McMaster University

McMaster University

Angela L. Scott,


Assistant Professor
Pathology and Molecular Medicine

Division: Anatomy

McMaster University
1R1D Health Sciences Centre



Faculty Biography

Education and Professional Standing

FRAXA Postdoctoral Fellow, McMaster University, 2015

NSERC Postdoctoral Fellow, McMaster University, 2012

EMBO Postdoctoral Fellow, University of Edinburgh, 2010

PhD, Department of Zoology, University of British Columbia, 2009

BA, Department of Psychology, University of Saskatchewan, 2003

BSc, Department of Physiology, University of Saskatchewan, 2002


Disorders of the nervous system are one of the leading causes of disability within Canada. Elucidation of the dynamic molecular and cellular relationships that govern development and neuroplasticity within the nervous system is at the heart of understanding the underlying causes and advancing therapeutic strategies. My research lies in uncovering the inter- and intra-cellular activity driving neuroplasticity and elucidating the molecular mechanisms that govern these interactions during development or neurological stress. While neurons provide the essential wiring within the nervous system, glial cells are responsible for a myriad of functions that determine the quality, maintenance, and re-growth of lost connections. I am particularly fascinated by the ever-expanding roles discovered for glial cells in regulating basic neural physiology, and examine these in respect to three main themes:

1) Neurodevelopmental Disorders

Here, we focus on a subset of glial cells, the astrocytes, which are intimately associated with neurons during development and at localized points of neuronal connections. Our current work examines how changes in astrocyte physiology and signalling underscore the abnormal neural circuitry in developmental diseases, such as Fragile X Syndrome (Autism Spectrum Disorder).

2) Neurological Stress

In response to physiological stress, the mammalian nervous system undergoes either adaptive or maladaptive changes that determine the level of recovery or tolerance of the system. Characterizing glial physiology under extreme conditions is a key component of understanding these changes and functional consequences. One of the most common stresses with devastating consequences in the nervous system is hypoxia (low levels of oxygen), which results from an array of conditions, including: trauma, damage or a blockage of blood vessels, developmental abnormalities to vasculature, fetal and prenatal complications, or environmental conditions. I am particularly interested in the role of astrocytes in these conditions given their close association with blood vessels and oxygen sensitivity. Understanding the interplay between the vasculature, glial and neuronal cells during periods of hypoxia has broad implications to neurological injury and recovery.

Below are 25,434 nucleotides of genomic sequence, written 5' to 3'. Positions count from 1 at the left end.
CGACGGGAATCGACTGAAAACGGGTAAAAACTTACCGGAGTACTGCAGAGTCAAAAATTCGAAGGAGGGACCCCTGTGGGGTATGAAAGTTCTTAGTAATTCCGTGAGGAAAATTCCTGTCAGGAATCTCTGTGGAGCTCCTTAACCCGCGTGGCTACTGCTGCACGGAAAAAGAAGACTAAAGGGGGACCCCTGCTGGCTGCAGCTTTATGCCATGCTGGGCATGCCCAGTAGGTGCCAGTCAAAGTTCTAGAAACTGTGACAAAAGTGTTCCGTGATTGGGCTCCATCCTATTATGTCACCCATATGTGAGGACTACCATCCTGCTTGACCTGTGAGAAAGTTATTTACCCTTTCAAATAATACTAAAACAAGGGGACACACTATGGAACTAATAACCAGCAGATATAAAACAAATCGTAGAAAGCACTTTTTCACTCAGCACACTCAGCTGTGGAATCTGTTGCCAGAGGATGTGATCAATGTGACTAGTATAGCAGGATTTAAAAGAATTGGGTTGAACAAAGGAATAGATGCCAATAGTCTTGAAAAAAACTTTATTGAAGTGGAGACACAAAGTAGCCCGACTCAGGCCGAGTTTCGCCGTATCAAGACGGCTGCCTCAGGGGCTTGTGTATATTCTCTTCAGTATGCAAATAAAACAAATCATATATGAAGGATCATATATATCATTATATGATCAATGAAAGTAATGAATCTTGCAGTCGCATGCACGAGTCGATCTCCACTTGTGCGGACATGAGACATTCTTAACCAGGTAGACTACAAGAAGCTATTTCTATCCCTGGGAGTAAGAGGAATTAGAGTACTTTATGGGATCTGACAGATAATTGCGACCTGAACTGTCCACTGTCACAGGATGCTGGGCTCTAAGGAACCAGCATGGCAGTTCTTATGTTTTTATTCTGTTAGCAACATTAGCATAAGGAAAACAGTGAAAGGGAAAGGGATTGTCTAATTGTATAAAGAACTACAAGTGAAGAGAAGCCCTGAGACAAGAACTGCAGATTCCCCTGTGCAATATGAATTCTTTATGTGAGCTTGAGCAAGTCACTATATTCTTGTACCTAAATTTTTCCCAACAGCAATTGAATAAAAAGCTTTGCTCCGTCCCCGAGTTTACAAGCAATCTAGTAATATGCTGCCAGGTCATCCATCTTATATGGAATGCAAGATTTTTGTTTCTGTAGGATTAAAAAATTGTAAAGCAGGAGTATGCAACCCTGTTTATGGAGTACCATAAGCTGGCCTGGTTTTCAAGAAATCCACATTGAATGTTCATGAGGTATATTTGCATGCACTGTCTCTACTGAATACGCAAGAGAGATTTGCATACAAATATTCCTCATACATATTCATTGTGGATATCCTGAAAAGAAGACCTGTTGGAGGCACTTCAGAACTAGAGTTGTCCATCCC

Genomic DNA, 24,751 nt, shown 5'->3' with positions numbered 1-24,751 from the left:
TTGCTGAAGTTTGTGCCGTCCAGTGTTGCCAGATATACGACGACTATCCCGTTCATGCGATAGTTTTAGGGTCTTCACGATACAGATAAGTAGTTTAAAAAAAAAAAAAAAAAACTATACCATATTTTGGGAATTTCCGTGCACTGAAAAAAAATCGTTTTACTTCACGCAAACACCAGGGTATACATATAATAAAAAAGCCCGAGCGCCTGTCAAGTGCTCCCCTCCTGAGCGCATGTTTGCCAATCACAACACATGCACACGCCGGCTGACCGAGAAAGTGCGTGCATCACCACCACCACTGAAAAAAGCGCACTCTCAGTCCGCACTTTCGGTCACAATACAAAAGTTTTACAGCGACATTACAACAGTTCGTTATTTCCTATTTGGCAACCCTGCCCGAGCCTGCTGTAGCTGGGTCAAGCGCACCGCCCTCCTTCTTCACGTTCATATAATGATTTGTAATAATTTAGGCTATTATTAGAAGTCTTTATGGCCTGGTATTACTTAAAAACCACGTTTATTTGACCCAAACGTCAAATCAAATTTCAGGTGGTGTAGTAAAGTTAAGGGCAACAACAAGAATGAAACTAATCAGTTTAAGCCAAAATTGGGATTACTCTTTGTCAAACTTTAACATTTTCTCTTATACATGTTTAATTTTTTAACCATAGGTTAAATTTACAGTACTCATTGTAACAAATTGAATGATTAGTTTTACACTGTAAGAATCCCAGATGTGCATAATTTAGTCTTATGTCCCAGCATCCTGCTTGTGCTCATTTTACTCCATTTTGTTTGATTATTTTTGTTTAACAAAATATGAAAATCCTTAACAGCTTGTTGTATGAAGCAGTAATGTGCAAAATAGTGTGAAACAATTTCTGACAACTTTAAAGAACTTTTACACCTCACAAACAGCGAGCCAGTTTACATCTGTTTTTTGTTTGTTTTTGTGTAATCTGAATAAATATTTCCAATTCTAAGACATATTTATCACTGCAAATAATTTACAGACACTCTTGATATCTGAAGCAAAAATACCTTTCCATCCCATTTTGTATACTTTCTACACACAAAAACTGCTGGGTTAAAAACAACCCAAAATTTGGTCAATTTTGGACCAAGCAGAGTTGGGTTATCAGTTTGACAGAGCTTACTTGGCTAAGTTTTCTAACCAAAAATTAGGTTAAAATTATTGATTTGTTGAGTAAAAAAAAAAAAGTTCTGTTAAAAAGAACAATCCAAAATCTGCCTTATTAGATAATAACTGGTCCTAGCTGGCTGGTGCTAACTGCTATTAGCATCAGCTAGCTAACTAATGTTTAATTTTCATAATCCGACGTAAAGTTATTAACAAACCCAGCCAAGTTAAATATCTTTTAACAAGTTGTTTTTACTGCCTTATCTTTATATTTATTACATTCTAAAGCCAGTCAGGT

3) Adaptive Neuroplasticity

In an effort to understand the molecular and cellular mechanisms governing adaptive neuroplasticity, we use comparative model species that have adapted to extreme neurological conditions. Our investigations include model species such as zebrafish, a highly regenerative and hypoxia tolerant species; as well as high-altitude deer mice, a mammalian model of hypoxia adaptation. These models offer great insight into novel mechanisms of neuroplasticity and the cellular and molecular factors driving adaptive responses.

Academic Interests

Dr. Scott is currently involved in teaching within the Education Program in Anatomy. She teaches Neuroanatomy in the Undergraduate Medical Program within the Faculty of Health Sciences.